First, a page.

Believe it or not, we’re not really going to have to spend the next four years wading through wonky drudgery of Russian spy dossiers and hotel sex cameras. At some point we’re going to have a thrilling debate over the most scintillating question in health care policy.
The Republicans are going to try to replace Obamacare. They’re probably going to agree to cover everybody Obama covered, thus essentially granting the Democratic point that health care is a right. But they are going to try to do it using more market-friendly mechanisms.
As you know, the American health care system is not like a normal market. When you make most health care decisions you don’t get much information on comparative cost and quality; the personal bill you get is only vaguely related to the services; the expense is often determined by how many procedures are done, not whether the problem is fixed.
You wouldn’t buy a phone this way.
The Republicans are going to try to introduce more normal market incentives into the process. They are probably going to rely on refundable tax credits and health savings accounts so everybody can afford to shop for their own insurance and care.
This would still be nothing like a free-market system – it would still be a highly regulated, largely public benefit – but it would rely more on consumer incentives.
The crucial question is: Do market incentives work in health care?
This is really two questions. The economic one: Would market mechanisms improve quality and reduce costs? The psychological one: Do people want the extra cognitive burden of shopping for health care, or would they rather offload those decisions to someone else?
Most progressives say markets don’t work. They point back to a famous essay the economist Kenneth Arrow wrote in 1963, which is the same year the Beach Boys had a huge hit with “Surfer Girl.”
Arrow argued that there are several features that make health care unlike normal markets. People’s needs for health care are unpredictable, unlike food and clothing. The doctor-patient relationship is unique and demands a high level of trust, empathy and care. Providers know much more about medicine than patients do, so the information is hopelessly asymmetric. Patients on a gurney can’t really make normal choices, and payment comes after care, not before.
These are all solid points, especially the doctor-patient one. But health care has become less exceptional over time. The internet and other mechanisms help customers acquire a lot more information. Sophisticated modeling helps with unpredictability in a bunch of fields.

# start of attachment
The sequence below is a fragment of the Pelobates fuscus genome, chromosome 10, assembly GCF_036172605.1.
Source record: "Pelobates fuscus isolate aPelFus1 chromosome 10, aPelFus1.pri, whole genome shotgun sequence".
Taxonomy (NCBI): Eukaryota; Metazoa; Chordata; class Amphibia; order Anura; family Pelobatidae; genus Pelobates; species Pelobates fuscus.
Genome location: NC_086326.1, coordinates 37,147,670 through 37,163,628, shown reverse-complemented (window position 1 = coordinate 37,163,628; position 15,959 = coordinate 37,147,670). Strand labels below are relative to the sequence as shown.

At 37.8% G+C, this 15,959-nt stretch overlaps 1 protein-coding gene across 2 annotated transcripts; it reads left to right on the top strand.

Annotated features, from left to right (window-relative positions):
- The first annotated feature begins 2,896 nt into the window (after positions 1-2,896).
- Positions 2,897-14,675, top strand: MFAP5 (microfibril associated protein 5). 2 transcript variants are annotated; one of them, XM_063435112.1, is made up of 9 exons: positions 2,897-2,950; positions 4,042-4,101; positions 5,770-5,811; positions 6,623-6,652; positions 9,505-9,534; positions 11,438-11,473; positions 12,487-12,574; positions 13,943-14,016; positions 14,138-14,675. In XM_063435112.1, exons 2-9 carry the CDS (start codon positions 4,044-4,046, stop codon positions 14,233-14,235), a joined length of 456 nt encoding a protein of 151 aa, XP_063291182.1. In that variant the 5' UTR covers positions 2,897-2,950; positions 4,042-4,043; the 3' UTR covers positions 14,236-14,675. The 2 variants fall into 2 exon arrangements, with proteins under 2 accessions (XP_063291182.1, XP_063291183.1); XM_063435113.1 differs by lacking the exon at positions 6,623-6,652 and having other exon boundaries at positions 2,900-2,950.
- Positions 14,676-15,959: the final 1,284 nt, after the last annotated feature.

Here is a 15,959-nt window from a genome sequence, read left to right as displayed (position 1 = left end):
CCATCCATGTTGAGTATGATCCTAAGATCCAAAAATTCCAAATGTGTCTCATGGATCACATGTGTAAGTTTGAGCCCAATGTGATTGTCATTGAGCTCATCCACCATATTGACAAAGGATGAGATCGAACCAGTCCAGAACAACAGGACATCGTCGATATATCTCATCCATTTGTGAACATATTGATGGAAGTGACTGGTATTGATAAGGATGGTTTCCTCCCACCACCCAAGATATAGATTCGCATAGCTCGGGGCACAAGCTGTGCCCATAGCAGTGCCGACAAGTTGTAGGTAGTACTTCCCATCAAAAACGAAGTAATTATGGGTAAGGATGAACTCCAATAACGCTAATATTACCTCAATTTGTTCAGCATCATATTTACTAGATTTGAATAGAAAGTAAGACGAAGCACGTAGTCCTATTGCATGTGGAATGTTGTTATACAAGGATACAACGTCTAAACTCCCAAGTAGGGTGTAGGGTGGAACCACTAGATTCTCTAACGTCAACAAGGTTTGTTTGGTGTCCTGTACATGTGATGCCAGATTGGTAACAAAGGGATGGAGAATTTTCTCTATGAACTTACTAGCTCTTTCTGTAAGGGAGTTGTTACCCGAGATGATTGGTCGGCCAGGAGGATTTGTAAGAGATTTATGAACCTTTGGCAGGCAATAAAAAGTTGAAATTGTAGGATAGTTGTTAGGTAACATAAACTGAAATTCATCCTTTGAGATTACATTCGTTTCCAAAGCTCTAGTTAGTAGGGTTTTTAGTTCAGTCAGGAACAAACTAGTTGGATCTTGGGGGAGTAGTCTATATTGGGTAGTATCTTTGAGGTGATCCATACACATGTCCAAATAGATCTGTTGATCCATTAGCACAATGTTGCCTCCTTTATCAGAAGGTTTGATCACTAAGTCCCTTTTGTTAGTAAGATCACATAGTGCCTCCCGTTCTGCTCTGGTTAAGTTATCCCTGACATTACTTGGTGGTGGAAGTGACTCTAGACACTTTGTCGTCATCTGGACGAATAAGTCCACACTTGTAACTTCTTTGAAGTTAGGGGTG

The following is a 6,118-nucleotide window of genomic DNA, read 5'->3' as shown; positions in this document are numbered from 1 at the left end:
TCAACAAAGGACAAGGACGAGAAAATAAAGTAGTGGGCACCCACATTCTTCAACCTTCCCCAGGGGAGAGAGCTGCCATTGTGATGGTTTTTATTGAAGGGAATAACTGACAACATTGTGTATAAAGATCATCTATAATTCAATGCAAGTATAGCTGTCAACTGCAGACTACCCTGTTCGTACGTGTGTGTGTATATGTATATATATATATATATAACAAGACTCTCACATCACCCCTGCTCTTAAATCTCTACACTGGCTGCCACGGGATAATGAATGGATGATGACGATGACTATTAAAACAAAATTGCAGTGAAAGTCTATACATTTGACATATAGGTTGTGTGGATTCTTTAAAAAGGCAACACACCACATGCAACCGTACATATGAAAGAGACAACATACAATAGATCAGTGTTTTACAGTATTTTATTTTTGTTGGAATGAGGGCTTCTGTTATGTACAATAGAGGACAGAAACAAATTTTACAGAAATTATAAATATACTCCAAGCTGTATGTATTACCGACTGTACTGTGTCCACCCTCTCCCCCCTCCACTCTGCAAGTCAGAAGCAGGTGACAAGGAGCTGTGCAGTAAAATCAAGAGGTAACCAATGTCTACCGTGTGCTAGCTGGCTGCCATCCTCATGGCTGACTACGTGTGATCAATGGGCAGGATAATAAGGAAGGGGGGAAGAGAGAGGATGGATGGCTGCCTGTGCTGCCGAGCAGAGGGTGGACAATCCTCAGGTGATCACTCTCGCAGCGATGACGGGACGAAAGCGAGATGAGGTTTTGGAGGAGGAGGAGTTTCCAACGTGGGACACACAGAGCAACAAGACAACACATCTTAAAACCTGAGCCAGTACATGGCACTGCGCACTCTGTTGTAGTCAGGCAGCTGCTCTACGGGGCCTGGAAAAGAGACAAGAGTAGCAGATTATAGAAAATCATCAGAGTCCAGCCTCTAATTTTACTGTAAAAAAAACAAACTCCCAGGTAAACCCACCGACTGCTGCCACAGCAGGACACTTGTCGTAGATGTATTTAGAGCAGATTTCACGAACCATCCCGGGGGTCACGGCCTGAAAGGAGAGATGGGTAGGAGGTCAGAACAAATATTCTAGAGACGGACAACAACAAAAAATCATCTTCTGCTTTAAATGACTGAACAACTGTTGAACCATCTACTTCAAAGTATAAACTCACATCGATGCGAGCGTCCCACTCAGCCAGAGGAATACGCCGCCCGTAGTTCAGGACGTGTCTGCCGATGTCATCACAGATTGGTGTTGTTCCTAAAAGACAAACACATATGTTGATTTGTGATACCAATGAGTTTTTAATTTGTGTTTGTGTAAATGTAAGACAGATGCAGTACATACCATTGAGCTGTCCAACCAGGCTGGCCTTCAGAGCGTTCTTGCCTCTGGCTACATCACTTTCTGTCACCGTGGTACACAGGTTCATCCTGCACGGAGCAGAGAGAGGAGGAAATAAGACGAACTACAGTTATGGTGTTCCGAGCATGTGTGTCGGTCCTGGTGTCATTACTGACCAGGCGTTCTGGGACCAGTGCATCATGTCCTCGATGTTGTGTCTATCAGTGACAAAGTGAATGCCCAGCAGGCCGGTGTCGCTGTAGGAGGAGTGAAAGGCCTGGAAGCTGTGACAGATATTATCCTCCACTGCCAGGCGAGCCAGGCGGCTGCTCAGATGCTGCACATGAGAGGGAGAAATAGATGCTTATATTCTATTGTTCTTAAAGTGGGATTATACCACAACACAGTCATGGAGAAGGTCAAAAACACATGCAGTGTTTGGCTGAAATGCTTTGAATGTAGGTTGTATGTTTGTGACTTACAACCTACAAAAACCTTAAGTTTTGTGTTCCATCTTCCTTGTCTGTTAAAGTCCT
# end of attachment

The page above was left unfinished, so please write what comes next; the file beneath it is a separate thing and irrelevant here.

We put our lives in the hands of for-profit companies all the time. I spent part of my week learning from an aviation mechanic how hard manufacturers work to prevent pieces of metal from shredding through the cabin if an engine explodes. Airplanes are ridiculously safe.
Proponents of market-based health care rely less on theory and more on data. The most fair-minded review of the evidence I’ve read comes from a McKinsey report written by Penelope Dash and David Meredith. They noted that sometimes market forces lead to worse outcomes, but “we have been most struck by health systems in which provider competition, managed effectively, has improved outcomes and patient choice significantly, while at the same time reducing system costs.”
There’s much research to suggest that people are able to behave like intelligent health care consumers. Work by Amitabh Chandra of Harvard and others found higher-performing hospitals do gain greater market share over time. People know quality and flock to it.
Furthermore, health care providers work hard to keep up with the competitors. When one provider becomes more productive, the neighboring ones tend to as well.
There are plenty of examples where market competition has improved health care delivery. The Medicare Part D program, passed under President George W. Bush, created competition around drug benefits. The program has provided coverage for millions while coming in at 57 percent under the cost of what the Congressional Budget Office initially projected. A study of Indiana’s health savings accounts found the state’s expenses were reduced 11 percent.
Laser eye surgery produces more patient satisfaction than any other surgery. But it’s generally not covered by insurance, so it’s a free market. Twenty years ago it cost about $2,200 per eye. Now I see ads starting at $250 an eye.
There’s a big chunk of evidence that market incentives would work in health care, especially in non-acute care. The harder problem for Republicans may be political. This is a harried society. People may not want the added burdens of making health care decisions on top of all the others. This is a distrustful society. People may not trust themselves or others to make decisions. This is an insecure society. People may not want what they perceive as another risk factor in their lives.
The policy case for the Republican plans is solid. Will they persuade in this psychological environment? I doubt it.